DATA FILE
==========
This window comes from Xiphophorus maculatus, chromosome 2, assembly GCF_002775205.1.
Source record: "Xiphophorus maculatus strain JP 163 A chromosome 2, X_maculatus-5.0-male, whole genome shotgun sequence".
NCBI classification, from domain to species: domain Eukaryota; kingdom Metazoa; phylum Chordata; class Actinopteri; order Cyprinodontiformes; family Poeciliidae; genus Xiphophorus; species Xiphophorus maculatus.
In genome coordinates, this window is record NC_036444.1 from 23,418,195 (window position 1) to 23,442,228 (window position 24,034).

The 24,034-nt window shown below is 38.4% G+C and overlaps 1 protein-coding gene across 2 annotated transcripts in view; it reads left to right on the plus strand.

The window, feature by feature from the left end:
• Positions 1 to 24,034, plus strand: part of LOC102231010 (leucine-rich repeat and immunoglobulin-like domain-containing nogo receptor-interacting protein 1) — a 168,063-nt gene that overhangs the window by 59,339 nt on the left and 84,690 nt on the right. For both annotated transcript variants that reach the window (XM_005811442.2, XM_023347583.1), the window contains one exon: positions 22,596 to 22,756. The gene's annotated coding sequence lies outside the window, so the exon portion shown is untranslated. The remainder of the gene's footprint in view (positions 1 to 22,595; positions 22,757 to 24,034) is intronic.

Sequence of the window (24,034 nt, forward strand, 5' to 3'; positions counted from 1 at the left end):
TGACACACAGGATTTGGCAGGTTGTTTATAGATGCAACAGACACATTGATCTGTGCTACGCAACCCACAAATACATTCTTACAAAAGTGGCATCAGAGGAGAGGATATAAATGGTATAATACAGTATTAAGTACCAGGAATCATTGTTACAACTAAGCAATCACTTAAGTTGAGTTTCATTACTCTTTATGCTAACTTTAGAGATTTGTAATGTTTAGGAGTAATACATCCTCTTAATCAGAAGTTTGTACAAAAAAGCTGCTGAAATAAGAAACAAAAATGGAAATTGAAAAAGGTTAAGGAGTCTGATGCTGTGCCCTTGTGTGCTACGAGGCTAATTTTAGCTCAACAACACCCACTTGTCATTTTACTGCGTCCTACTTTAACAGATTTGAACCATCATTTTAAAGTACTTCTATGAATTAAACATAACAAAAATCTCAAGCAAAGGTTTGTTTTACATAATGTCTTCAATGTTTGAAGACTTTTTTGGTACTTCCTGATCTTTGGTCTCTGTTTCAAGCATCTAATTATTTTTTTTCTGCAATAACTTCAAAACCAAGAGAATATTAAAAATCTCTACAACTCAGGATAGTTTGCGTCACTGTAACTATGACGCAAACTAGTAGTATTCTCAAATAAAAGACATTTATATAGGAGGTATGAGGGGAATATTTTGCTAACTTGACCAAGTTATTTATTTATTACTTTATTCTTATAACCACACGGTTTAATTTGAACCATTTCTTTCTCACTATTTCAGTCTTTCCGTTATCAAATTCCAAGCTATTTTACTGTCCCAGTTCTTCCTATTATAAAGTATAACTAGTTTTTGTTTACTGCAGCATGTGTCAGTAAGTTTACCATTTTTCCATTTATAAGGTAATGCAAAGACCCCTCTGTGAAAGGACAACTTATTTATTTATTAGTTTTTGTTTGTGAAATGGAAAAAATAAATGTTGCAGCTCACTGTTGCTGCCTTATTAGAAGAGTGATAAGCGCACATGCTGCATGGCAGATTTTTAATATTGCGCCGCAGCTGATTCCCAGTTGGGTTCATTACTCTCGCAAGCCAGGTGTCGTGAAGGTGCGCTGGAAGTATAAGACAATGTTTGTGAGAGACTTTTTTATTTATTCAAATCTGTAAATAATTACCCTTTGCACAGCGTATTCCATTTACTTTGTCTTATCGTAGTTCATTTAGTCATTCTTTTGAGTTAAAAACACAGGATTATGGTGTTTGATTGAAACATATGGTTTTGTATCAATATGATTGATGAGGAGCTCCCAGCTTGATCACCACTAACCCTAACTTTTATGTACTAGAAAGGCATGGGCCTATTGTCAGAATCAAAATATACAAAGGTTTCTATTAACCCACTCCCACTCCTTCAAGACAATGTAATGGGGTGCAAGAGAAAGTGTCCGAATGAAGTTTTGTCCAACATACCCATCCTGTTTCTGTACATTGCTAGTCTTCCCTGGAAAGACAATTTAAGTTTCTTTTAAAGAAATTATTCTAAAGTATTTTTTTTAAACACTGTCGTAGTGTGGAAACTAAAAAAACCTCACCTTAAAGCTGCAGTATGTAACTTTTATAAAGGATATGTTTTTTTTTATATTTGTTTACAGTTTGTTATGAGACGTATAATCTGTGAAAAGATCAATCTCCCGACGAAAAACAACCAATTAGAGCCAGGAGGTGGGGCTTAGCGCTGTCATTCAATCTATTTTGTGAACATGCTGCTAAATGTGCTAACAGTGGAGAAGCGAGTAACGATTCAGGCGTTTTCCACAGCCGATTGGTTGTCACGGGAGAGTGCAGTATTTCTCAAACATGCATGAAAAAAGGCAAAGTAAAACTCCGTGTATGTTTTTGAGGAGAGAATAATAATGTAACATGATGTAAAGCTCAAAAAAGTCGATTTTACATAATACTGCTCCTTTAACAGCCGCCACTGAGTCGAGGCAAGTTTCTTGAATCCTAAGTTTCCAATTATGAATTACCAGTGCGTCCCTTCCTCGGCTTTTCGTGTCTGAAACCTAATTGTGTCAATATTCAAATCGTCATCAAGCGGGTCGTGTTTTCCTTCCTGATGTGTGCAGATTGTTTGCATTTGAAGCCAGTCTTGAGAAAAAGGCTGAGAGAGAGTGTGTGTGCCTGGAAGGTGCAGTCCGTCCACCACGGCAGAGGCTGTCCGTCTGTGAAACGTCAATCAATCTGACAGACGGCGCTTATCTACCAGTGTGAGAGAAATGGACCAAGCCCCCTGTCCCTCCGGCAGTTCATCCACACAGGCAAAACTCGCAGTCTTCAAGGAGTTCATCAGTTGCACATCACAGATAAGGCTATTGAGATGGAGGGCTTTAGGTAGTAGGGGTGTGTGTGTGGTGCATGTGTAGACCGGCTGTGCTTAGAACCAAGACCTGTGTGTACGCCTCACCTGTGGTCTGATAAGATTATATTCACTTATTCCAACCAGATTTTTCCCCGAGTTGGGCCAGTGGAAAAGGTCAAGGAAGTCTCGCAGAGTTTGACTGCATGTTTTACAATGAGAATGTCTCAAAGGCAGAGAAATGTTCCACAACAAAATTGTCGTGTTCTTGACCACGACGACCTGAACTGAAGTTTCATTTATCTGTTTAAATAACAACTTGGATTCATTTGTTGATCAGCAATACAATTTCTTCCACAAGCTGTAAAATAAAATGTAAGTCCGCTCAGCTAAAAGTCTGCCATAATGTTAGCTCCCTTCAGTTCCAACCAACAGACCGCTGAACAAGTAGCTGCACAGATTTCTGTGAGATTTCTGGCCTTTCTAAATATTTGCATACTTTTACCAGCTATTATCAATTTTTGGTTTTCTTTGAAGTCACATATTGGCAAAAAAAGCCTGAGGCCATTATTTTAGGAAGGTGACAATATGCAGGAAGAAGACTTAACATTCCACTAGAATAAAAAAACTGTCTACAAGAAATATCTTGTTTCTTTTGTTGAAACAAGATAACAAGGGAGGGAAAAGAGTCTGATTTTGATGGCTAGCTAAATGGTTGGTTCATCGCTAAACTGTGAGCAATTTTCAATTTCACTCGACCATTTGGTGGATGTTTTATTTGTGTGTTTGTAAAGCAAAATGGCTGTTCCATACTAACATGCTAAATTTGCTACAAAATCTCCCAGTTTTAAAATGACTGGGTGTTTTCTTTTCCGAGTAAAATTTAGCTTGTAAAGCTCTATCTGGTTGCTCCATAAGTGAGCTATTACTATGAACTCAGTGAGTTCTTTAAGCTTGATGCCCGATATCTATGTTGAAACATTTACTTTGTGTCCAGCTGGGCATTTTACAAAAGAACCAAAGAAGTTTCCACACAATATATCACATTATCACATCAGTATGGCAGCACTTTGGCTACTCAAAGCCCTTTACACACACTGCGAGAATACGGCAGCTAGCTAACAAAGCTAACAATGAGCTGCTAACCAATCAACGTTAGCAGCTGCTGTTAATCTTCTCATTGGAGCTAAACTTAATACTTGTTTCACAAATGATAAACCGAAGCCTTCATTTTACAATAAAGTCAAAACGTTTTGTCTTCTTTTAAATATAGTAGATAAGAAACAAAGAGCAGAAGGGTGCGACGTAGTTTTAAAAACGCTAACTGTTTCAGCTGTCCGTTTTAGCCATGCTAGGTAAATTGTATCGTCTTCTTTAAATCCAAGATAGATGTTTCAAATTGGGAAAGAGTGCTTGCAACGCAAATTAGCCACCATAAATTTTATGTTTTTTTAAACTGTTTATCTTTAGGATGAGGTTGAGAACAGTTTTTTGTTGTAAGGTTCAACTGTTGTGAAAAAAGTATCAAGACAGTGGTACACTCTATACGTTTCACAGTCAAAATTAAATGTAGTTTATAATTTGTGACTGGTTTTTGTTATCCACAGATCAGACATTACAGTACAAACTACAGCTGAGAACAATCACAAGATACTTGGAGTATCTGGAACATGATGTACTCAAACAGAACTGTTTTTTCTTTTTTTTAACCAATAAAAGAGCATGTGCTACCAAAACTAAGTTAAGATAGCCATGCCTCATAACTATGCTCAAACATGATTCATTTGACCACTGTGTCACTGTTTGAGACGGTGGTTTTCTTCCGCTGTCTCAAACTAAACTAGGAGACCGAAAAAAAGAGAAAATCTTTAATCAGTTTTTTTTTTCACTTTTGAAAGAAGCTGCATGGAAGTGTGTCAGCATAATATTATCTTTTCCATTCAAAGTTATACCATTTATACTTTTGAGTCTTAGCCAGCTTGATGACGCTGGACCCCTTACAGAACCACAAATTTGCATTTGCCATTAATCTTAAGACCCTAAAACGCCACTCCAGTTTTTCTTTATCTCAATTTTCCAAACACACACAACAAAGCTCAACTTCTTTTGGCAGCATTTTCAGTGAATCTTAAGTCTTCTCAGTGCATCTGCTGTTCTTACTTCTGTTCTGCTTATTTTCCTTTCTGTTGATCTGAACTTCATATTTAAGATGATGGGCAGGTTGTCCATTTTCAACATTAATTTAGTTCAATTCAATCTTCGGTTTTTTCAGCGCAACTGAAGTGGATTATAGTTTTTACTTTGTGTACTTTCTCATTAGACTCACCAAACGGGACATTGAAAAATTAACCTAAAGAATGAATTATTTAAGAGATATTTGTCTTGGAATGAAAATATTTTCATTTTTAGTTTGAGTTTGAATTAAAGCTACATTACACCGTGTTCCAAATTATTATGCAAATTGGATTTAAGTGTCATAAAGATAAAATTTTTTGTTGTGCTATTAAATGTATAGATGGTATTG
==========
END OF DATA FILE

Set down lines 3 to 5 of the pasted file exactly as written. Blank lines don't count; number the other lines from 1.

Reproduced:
NCBI classification, from domain to species: domain Eukaryota; kingdom Metazoa; phylum Chordata; class Actinopteri; order Cyprinodontiformes; family Poeciliidae; genus Xiphophorus; species Xiphophorus maculatus.
In genome coordinates, this window is record NC_036444.1 from 23,418,195 (window position 1) to 23,442,228 (window position 24,034).

The 24,034-nt window shown below is 38.4% G+C and overlaps 1 protein-coding gene across 2 annotated transcripts in view; it reads left to right on the plus strand.